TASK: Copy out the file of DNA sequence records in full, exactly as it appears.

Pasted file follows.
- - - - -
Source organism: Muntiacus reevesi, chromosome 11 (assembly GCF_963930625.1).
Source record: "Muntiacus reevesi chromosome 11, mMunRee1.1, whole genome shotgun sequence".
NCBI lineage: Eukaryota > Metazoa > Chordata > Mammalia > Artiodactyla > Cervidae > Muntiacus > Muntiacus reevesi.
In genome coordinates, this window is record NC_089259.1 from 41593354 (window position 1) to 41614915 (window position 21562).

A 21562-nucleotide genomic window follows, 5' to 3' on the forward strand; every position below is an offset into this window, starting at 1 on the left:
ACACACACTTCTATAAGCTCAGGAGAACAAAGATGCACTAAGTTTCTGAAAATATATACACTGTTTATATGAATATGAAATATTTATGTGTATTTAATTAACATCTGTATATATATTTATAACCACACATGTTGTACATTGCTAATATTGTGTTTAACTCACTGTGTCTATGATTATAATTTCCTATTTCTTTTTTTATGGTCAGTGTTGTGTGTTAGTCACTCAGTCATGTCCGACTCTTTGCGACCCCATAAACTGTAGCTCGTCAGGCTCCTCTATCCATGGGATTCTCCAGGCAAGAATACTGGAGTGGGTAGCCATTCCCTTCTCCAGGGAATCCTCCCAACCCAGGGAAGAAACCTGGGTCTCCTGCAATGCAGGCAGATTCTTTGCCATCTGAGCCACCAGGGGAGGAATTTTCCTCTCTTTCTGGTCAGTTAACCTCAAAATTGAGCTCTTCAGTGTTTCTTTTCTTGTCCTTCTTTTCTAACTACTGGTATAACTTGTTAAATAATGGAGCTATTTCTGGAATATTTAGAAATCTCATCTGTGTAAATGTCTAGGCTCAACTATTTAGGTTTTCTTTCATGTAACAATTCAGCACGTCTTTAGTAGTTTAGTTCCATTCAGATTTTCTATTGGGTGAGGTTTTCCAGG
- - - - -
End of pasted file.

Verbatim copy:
Source organism: Muntiacus reevesi, chromosome 11 (assembly GCF_963930625.1).
Source record: "Muntiacus reevesi chromosome 11, mMunRee1.1, whole genome shotgun sequence".
NCBI lineage: Eukaryota > Metazoa > Chordata > Mammalia > Artiodactyla > Cervidae > Muntiacus > Muntiacus reevesi.
In genome coordinates, this window is record NC_089259.1 from 41593354 (window position 1) to 41614915 (window position 21562).

A 21562-nucleotide genomic window follows, 5' to 3' on the forward strand; every position below is an offset into this window, starting at 1 on the left:
ACACACACTTCTATAAGCTCAGGAGAACAAAGATGCACTAAGTTTCTGAAAATATATACACTGTTTATATGAATATGAAATATTTATGTGTATTTAATTAACATCTGTATATATATTTATAACCACACATGTTGTACATTGCTAATATTGTGTTTAACTCACTGTGTCTATGATTATAATTTCCTATTTCTTTTTTTATGGTCAGTGTTGTGTGTTAGTCACTCAGTCATGTCCGACTCTTTGCGACCCCATAAACTGTAGCTCGTCAGGCTCCTCTATCCATGGGATTCTCCAGGCAAGAATACTGGAGTGGGTAGCCATTCCCTTCTCCAGGGAATCCTCCCAACCCAGGGAAGAAACCTGGGTCTCCTGCAATGCAGGCAGATTCTTTGCCATCTGAGCCACCAGGGGAGGAATTTTCCTCTCTTTCTGGTCAGTTAACCTCAAAATTGAGCTCTTCAGTGTTTCTTTTCTTGTCCTTCTTTTCTAACTACTGGTATAACTTGTTAAATAATGGAGCTATTTCTGGAATATTTAGAAATCTCATCTGTGTAAATGTCTAGGCTCAACTATTTAGGTTTTCTTTCATGTAACAATTCAGCACGTCTTTAGTAGTTTAGTTCCATTCAGATTTTCTATTGGGTGAGGTTTTCCAGG